I lost my brother-in-law Ed on May 28th, at the age of 88. A great guy who my sister started dating in 1956, when I was not quite 12, I’d known him for over six decades. He was the big brother I had never had, and I will miss him, remember him with love and laughter, and hold him in my heart always. I wanted to paint a portrait of him for my sister to have, complete with his signature blue blazer, button-down shirt with a tee shirt under it and comb-over. I don’t have to see the rest of the reference photo to know he was wearing khaki slacks and cordovan penny loafers. I’d like to think of him at peace now, so I’m calling this My Blue Heaven. Edward W. Schwab, R.I.P.
With plenty of time on my hands these days, I’ve been spending more of it painting and entering art competitions than ever before. It was lovely to get back from my walk this morning to find an email congratulating me for receiving two Special Recognition awards from Light Space Time Online Gallery’s 10th Annual Seascapes Competition for Spash and Mixed Marriage! I don’t usually paint traditional seascapes but remain fascinated by the process of painting underwater images. And in a time when many people aren’t going to art galleries or art shows, it’s a privilege to be included in an online gallery show that reaches so many viewers in our newly virtual world. Check out the 10th Annual Seascapes Exhibition on http://www.lightspacetime.art for the month of June. Some good news indeed!
My good friend and former student (Long Beach High School Class of ’67), Jeffrey Felner, posts #wakinguptofashion every day on FaceBook and Instragram, featuring fantastic fashion photographers of the past and today. Last fall, I took a screen shot of one of his postings—a beautiful, young model who was swathed in white tulle from her hat to her toes. I filed it away and came across it last week, when I was looking for something new to paint. The whiteness of her made me think of one of the earliest painting assignments presented to students at the Acorn School of Art: the white study, an exercise that teaches just how much color there is in a painting of white objects. I thought it might be fun to try a portrait in white, having just watched Debra Highberger’s portrait painting lesson on YouTube through acornartschool.com. I got to give myself the challenge of painting a portrait, painting a white study and painting the transparency of tulle…all in one. Having just finished two very large paintings, I decided to change the pace by painting a couple of small canvases. I painted JJ the Beast and A White Study: Portrait alternately, because one canvas could sit out on my patio to dry for a day or two while I painted the other.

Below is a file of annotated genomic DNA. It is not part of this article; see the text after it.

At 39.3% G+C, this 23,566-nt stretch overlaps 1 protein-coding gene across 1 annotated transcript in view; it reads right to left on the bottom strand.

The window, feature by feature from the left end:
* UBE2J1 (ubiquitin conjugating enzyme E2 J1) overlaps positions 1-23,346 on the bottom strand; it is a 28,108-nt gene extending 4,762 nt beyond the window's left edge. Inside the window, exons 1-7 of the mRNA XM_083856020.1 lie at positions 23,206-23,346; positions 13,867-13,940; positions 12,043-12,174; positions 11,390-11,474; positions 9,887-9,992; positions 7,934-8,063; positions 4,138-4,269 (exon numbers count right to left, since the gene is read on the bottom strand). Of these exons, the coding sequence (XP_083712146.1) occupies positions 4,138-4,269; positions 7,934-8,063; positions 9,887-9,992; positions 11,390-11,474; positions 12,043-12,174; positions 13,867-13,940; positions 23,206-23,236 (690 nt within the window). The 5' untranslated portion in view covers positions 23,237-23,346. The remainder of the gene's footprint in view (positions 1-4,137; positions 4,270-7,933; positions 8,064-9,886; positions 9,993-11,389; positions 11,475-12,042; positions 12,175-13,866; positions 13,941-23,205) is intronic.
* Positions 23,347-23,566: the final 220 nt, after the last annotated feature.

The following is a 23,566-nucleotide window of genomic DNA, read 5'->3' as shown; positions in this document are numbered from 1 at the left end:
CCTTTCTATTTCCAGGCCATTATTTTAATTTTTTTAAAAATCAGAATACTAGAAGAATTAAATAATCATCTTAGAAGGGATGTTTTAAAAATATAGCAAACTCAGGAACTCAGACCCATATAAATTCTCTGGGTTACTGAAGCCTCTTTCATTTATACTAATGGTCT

I’ve been painting for twenty-one years but still love to take a painting class. There’s always something to be learned, and it’s always a good idea to have other eyes see your work. Lucky for me, my friend and mentor, Debra Highberger, is teaching online on YouTube through http://www.acornartschool.com during the pandemic. I watched her lesson on painting a white kitten and was inspired to paint JJ the Beast, our beautiful white lab granddog. JJ is a sweet and handsome devil and, like many pets, has been a particular comfort to my daughter and her family in these trying timesI get to see JJ on FaceTime and in photos and videos my granddaughters send of him doing things like sitting down and shaking hands. Can’t wait to see him in person again…
Light Space & Time Online Gallery ran a competition last month asking artists to share the art they had created while in self-isolation during the coronavirus pandemic. Since painting has been one of the things keeping me sane in a time when I can only see my children and grandchildren on a screen, I was happy to share the two large canvases I had worked on and finished in the last two months: Hair Love and Splash. A few days ago, I was delighted to be notified that one of my pieces had won an award and would be included in the Created in Isolation Exhibit on lightspacetime.art for the next month (until June 15th). The gallery received 1,189 entries from 30 different countries around the world, as well as from 35 states and the District of Columbia; 215 winning artists are now featured in Painting and Other Media. Speculating that Splash seemed more in keeping with the theme of isolation, I was surprised and delighted to wake up today to the email telling me that it was Hair Love that won Special Recognition. While many of the winners used the pandemic as subject, most of the workswere just about creating art in this strange time in our lives. Hair Love sits on the floor in my front hall waiting to be shipped to Town Stages in Tribeca, once it opens for business again.